Marijuana-impaired drivers

Marijuana-impaired drivers

Trucking research group recommends ways to stem increasing threat to commercial drivers

A new study urges state and federal governments to take stronger actions to improve the ability of law enforcement to seek to identify and deter the growing danger of marijuana-impaired driving.

A study of our current state of knowledge about the topic was recently published by the American Transportation Research Institute (ATRI), the nonprofit research arm of American Trucking Associations.

The growing trend of more states choosing to allow both the medical and recreational use of the drug has not been accompanied by advances in methods for effectively addressing marijuana-impaired driving. As a result, this topic is a top-of-mind concern for many truckers, the institute noted. In fact, last year the subject was identified as a top safety research priority by ATRI’s Research Advisory Committee (RAC), made up of industry safety experts.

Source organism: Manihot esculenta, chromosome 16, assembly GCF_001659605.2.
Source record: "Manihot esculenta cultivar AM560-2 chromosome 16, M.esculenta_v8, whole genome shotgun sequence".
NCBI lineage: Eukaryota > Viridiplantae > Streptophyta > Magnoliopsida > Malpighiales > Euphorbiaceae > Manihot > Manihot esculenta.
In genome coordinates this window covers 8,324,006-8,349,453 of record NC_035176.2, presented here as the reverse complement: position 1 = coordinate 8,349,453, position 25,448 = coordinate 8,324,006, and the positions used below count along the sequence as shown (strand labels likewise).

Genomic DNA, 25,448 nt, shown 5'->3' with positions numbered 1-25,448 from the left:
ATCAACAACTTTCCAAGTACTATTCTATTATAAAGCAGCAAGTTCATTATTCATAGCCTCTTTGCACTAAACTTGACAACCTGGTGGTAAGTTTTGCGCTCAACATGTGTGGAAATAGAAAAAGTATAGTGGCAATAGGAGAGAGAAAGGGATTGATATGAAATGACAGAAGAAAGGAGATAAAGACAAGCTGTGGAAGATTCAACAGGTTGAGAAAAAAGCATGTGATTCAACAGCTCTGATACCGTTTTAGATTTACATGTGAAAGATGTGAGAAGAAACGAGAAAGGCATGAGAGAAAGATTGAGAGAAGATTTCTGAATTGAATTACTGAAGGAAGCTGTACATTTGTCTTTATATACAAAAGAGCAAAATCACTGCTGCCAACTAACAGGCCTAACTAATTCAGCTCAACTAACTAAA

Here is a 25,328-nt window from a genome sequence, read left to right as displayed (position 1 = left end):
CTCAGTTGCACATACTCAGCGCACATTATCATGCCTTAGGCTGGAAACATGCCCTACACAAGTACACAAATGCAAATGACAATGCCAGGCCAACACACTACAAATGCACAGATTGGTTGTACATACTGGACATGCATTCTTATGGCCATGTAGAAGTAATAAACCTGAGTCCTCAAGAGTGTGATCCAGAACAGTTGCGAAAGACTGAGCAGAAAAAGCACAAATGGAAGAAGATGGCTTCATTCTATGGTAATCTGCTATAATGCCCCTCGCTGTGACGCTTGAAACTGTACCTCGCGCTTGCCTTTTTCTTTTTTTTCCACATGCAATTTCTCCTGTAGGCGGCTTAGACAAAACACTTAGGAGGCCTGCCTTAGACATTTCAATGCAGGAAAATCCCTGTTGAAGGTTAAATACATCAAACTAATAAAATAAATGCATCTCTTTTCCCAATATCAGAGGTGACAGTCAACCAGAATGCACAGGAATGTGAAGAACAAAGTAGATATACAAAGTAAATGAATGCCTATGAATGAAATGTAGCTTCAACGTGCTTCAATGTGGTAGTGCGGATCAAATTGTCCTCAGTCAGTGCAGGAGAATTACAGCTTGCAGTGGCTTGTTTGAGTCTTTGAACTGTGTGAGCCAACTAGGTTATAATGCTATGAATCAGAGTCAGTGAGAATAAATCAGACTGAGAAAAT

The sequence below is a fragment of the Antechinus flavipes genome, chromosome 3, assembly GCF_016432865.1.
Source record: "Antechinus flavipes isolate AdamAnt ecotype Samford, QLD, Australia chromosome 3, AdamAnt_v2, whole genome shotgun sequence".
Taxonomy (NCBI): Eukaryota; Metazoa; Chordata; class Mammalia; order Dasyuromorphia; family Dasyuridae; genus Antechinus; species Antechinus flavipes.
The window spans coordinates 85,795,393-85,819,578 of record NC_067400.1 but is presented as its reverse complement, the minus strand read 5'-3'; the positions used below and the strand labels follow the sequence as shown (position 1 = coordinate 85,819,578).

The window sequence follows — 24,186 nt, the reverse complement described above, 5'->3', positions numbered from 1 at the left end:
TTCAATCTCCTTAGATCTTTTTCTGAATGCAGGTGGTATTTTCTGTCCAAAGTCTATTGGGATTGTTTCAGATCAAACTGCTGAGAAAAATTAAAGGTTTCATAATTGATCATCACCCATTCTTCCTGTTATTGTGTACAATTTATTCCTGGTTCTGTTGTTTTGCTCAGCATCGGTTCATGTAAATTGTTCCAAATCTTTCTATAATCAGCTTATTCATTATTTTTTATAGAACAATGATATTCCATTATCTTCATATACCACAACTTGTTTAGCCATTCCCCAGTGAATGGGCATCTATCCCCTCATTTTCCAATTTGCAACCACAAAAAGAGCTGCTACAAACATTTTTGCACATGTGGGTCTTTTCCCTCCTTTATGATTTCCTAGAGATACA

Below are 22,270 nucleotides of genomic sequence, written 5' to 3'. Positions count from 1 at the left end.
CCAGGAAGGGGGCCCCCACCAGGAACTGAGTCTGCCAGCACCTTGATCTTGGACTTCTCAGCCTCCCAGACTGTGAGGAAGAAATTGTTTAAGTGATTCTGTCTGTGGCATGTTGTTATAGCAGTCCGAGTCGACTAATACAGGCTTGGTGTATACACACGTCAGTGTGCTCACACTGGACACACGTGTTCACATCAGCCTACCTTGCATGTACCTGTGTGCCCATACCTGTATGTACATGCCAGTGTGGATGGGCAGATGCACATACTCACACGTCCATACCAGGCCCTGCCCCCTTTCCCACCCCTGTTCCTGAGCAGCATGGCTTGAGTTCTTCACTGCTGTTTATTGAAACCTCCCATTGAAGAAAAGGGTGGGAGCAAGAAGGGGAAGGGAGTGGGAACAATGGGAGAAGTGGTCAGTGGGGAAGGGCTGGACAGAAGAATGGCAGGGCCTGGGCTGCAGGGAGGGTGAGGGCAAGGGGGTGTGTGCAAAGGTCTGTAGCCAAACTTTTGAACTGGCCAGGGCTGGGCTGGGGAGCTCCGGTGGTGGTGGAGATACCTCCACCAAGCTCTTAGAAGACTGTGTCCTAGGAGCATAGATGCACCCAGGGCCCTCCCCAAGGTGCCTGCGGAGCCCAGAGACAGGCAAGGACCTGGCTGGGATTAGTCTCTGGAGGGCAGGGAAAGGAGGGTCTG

“While increased access to marijuana has not directly impacted the trucking industry in terms of truck drivers testing positive for marijuana, the increased frequency of marijuana-positive drivers operating on the same roadways as trucks makes marijuana-impaired driving a critical safety issue for the trucking industry,” ATRI’s report pointed out.

Mike Card, president of Combined Transport Inc., agreed. “It is extremely concerning to motor carriers and our drivers that recreational marijuana is legal in so many states, yet as the ATRI report documents, a valid and widely accepted breathalyzer-type test is not available to law enforcement. ATRI’s study clearly defines a role for federal and state leaders to support law enforcement and others in keeping the roadways safe from those who choose to drive high.”